Mr Compton (July 22) is wrong: there are no plans for EU armed forces conscription, and any plans for a unified EU defence force, which might make sense when a less dominant US takes its NATO commitment to deal with problems (partly of its own making) in the Middle and Far East, are a long way from fruition.

Further, the UK has a specific opt-out in the Lisbon Treaty from joining the euro.

These are two of the new anti-EU propaganda distortions being circulated, often in good faith (as here).

An older anti-EU misrepresentation is Mr Samway’s reference (July 6) to “an overblown and bureaucratic organisation”, which goes back at least as far as Boris Johnson’s notorious time as Brussels Deceiver-in-Chief for the Daily Telegraph, irresponsibly encouraged by an editor, Max Hastings, who now belatedly advises us in unmistakable terms that Mr Johnson is unfit for higher office.

The EU bureaucracy is actually quite small when you take out the translators and trade agreement specialists who provide a service that we now have to duplicate for ourselves, swelling our own “bureaucracy” at very considerable cost and, as yet, little success (though that might owe more to our declined status than lack of professional skill.

In many ways, to be fair, Liam Fox seems to have, so far, done a reasonable job).

Mr Joyce (July 23) looked in the wrong place for the reference to “advisory”.

As regular readers of this column will be aware, he should have looked in the House of Commons Briefing Paper (07212 of June 2015) for the bill which set up the referendum.

Section 5 states “It does not contain any requirement for the UK Government to implement the results of the referendum...consultative...the UK does not have constitutional provisions which would require the results of the referendum to be implemented.”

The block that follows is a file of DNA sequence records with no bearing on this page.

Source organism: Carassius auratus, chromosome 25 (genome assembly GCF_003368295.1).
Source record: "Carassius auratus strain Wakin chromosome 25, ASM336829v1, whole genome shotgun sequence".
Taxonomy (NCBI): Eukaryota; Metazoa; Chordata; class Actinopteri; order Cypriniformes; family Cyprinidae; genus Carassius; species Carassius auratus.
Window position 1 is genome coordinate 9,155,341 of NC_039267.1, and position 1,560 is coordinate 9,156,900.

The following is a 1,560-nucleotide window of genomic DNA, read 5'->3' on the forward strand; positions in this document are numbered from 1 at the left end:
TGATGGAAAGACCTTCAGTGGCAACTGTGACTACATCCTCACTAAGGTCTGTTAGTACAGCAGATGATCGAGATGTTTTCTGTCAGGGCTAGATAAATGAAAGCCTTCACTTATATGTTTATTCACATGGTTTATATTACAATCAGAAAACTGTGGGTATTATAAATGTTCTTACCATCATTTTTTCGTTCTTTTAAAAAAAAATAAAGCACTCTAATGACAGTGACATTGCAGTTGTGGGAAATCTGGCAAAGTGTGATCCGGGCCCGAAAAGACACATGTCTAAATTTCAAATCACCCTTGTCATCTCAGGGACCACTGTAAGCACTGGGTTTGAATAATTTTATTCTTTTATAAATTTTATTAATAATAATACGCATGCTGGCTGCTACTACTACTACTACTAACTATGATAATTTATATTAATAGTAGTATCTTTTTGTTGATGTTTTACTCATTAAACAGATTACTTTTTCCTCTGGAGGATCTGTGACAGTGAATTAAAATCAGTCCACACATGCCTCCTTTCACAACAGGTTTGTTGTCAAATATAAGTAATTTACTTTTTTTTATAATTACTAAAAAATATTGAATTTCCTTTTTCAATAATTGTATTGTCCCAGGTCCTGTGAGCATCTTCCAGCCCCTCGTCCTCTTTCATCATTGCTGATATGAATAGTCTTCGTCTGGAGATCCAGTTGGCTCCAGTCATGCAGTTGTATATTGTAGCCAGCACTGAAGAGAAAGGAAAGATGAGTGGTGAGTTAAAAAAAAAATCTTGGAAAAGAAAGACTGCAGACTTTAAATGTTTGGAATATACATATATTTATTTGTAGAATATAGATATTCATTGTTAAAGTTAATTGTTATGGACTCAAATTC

For good measure, Section 6 points out that countries that have constitutional provisions for referendums on important issues usually set a threshold which must be passed to ensure “the legitimacy and acceptance of the outcome.”

That lack of legitimacy is exactly where we are now.

The language of the briefing is straightforward enough for the dimmest MP to understand.

Some MPs have chosen to ignore it.

There is real concern that many MPs have allowed themselves to be bullied into acquiescing in a course of action about which they have serious and well-founded misgivings.

Mr Drax’s letter to the Daily Telegraph, urging that MPs not willing to implement the vote should resign, is an example of the illegitimate pressures to which MPs were subjected, but which we are entitled to expect they will resist (as some honourable ones have).


Romulus Close,